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Folk trade--23

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  • Fedor, Helen
    Prague represented the largest market for embroideries, and was the destination for up to 30 traders. They also sold house-to-house in other Czech towns, such
    Message 1 of 1 , Jan 21, 2011
      Prague represented the largest market for embroideries, and was the destination for up to 30 traders. They also sold house-to-house in other Czech towns, such as Plzen~, Ostrava, and Brno, where more wealthy families lived, and where there were offices. Traders always wore their folk costume, which for foreign consumers came to be a sign or symbol of embroidery sales. This job had a strong influence on the social situation of embroiderers (traders and their families) [sic] as well as on the general economy. Its influence was also reflected in the use of urban elements in households [any guesses as to what these elements might be?], in the use of more luxurious textiles for clothing, and in the urbanization of the architecture [I don't have a clue about this last one].(24)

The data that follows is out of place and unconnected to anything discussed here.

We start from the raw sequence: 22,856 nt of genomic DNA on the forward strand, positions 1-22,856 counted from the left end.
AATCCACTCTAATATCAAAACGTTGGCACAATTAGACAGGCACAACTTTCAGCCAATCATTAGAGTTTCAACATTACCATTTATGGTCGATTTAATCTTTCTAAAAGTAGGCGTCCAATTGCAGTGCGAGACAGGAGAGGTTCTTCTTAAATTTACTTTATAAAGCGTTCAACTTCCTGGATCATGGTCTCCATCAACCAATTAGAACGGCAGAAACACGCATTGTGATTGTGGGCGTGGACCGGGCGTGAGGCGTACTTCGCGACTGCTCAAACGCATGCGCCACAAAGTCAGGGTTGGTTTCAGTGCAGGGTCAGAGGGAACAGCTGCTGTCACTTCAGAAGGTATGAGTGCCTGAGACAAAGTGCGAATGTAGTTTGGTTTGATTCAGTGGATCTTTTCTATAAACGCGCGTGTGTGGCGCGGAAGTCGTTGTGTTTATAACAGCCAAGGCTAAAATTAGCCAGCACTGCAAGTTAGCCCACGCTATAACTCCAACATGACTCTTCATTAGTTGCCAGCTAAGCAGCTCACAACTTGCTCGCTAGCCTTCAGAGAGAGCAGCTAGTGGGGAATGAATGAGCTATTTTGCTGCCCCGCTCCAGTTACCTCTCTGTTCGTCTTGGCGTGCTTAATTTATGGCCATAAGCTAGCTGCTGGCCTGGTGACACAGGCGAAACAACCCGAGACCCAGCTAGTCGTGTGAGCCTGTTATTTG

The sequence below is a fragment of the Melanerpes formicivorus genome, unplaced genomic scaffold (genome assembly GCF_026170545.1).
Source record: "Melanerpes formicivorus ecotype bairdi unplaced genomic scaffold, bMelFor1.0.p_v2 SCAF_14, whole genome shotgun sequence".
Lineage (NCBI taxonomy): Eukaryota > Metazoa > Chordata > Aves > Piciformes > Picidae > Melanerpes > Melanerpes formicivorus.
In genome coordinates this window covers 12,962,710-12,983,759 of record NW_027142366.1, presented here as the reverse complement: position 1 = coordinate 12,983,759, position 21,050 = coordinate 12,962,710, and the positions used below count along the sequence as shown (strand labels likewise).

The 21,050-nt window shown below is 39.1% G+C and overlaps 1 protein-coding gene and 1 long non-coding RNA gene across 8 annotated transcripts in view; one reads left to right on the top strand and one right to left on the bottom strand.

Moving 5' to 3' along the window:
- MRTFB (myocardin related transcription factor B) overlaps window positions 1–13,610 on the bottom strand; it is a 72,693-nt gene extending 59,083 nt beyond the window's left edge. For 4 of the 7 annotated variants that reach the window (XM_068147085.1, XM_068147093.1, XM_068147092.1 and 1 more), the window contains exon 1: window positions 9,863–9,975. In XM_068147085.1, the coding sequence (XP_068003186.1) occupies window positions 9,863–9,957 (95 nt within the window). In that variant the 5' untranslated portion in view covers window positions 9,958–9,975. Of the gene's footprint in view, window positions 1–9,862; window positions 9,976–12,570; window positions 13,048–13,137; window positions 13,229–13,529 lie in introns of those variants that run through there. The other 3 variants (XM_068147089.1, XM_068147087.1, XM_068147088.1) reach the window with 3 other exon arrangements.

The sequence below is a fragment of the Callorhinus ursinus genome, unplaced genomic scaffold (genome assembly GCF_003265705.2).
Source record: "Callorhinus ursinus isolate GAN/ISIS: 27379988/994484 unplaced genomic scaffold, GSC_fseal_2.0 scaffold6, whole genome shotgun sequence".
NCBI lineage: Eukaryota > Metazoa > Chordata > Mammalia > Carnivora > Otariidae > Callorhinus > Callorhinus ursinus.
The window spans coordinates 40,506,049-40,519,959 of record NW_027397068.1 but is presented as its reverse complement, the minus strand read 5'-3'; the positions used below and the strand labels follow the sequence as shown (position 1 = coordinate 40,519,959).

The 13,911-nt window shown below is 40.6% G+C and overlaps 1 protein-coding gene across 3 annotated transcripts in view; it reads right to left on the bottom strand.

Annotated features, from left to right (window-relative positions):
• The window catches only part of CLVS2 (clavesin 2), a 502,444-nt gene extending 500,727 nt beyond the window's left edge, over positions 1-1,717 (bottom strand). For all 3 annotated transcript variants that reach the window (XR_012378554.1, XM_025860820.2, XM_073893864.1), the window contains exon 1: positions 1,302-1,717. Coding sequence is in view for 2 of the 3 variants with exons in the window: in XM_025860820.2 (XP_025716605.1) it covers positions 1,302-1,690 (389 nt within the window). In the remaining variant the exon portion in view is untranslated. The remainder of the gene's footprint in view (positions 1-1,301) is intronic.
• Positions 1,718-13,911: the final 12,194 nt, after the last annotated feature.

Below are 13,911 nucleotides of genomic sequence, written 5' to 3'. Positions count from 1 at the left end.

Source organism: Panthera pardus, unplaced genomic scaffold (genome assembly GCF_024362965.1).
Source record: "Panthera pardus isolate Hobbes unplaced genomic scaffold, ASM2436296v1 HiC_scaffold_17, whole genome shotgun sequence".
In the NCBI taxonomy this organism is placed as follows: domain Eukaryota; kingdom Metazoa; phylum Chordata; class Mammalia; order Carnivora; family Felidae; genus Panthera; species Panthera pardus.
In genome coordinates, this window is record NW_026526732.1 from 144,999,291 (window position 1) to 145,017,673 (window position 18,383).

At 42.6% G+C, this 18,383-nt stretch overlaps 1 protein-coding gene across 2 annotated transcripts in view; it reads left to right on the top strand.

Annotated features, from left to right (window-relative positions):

The population abroad also came into contact with traders in woolen cloth for mill bags. These traders came from the Myjava area, located on the Slovak-Moravian border. The cloth was sold at annual fairs and distributed by post, but most of it was sold house-to-house, by regions. Before 1918, linen [woolen-cloth?] weavers used to visit Austria, countries of the former Yugoslavia, Italy, Galicia, the entire Kingdom of Hungary, and Bohemia.(25)


      H
      All opinions my own


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